500-hp Cummins. They had not yet done sea trials and they were having a problem with the lever control. Peter explained, “The single lever didn’t have enough throw with the potentiometer that came with the engine. When I brought her down here, we unhook the cable and one of my workers crawled down there and opened her up and she went a little over 18 knots wide open. She is going to do about 14 or 15 knot cruise which is the goal and she is very quiet and smooth.” They put two inches of Soundown un-

der the platform and they were pretty careful making sure the gaskets on the hatches were

tight, which makes a big diff erence. There is still a little more work to do,

mostly small joiner jobs, but she should be buttoned up by the end of May. Her owners are planning to cruise the coast of Maine this summer and then they are planning to take her south for the winter. In the shop, they have a 47-foot lobster

boat under construction for a fi sherman from Stonington, which will be his third. The hull is done, sheer clamp in and the fore deck is frames out. The engine, a C-18 1,000-hp Caterpillar, is in, but just sitting on the beds. For accommodations, she will have four V-berths forward, galley counter, and possibly an aluminum workbench with a vice on it. There will also be a little counter up in the wheelhouse. She will be ready to launch sometime this Fall.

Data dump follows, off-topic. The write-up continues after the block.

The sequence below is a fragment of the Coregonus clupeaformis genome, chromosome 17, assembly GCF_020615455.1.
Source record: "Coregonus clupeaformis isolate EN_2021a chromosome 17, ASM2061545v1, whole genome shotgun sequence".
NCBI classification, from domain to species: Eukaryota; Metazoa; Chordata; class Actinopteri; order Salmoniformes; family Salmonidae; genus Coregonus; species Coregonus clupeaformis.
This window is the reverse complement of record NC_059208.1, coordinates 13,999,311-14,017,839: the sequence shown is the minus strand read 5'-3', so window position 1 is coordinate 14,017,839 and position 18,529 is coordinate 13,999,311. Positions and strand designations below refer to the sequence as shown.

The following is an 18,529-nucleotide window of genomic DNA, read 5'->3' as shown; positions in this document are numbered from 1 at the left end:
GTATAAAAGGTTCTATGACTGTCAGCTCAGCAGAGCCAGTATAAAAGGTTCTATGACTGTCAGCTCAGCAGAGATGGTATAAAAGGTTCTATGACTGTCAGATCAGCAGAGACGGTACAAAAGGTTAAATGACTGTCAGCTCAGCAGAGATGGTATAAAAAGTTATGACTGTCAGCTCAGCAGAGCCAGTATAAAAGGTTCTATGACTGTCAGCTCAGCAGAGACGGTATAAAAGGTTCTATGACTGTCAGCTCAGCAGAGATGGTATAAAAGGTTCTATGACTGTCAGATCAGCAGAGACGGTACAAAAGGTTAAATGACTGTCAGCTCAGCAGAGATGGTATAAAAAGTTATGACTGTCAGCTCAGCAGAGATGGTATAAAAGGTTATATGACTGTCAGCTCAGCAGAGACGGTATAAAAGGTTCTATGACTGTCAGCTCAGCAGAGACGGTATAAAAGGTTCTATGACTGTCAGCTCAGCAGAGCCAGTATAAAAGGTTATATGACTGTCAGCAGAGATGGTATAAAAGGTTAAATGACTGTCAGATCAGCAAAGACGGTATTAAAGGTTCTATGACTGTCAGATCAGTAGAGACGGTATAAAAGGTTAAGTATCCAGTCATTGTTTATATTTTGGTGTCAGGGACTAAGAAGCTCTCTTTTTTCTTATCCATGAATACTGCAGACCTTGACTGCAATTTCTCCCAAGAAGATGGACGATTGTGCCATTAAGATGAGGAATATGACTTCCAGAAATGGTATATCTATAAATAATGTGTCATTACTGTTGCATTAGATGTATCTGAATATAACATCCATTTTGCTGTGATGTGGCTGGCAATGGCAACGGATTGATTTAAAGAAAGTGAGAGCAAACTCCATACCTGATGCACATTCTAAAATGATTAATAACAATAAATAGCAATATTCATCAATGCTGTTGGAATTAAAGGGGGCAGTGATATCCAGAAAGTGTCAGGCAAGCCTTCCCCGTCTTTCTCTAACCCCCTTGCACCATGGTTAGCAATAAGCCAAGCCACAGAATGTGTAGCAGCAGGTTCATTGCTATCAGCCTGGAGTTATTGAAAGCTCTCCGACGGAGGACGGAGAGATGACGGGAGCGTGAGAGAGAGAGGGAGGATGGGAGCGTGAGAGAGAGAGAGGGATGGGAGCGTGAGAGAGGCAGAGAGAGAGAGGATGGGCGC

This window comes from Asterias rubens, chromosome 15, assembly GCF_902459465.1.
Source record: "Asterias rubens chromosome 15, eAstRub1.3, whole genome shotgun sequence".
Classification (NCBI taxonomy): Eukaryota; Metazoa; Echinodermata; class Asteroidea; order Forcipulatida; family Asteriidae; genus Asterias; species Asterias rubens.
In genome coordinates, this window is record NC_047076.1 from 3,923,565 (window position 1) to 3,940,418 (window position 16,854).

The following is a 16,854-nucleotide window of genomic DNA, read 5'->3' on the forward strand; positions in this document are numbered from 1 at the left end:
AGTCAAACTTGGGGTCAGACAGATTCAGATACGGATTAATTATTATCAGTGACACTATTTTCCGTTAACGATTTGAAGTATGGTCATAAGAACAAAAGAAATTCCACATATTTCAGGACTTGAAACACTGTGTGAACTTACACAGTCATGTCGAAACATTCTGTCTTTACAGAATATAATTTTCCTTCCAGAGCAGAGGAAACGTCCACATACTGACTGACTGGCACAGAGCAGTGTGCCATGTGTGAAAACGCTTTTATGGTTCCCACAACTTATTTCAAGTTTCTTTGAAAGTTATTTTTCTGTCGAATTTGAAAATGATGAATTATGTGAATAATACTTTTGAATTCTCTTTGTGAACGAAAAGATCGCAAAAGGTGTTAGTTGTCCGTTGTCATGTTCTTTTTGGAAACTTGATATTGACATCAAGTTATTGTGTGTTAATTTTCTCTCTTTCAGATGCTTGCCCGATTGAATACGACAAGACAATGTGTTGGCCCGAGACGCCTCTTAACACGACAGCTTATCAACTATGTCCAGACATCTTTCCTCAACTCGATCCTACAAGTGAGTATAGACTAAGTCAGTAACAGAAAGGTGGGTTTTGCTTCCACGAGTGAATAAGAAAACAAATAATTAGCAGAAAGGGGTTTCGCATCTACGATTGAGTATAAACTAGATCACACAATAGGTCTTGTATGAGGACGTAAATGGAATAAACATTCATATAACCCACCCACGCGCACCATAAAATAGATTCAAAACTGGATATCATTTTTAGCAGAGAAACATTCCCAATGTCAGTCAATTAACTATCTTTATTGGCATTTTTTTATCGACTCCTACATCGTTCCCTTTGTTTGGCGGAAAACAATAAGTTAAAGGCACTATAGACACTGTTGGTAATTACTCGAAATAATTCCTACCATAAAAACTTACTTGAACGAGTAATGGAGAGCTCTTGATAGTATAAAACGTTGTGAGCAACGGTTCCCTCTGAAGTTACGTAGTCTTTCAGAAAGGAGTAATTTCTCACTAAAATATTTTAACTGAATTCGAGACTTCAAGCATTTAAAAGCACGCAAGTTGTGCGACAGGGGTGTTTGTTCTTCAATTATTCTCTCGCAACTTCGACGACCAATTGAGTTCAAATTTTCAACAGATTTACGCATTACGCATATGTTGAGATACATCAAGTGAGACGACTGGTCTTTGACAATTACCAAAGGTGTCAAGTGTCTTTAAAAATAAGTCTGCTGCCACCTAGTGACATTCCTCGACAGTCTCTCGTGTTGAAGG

One never knows who you might meet

at an event like this. There are usually a number of owners of other John’s Bay boats present, the new owner’s family and friends and others that just love to see what this yard puts out. One of the people I got to meet was Royal Dodge, who has been a boatbuilder for about 50 years. He has worked with Goudy & Stevens, Norman Hodgdon and Paul E. Luke. He is also one of the people who helped Peter learn his trade. Peter add- ed, “We used to call him ‘King of the Joiner Shop.’ He was defi nitely top joiner. When I went to work at Goudy & Stevens they were rebounding from a downturn and he was the

C o n t e n t s

Publisher's Note Calendar of Events

Lobster Boat Race Update

4 4 5

70s Memories-Bruce Cunningham 6 Boatbuilder's Show-Jason Curtis 7 U. S. Navy News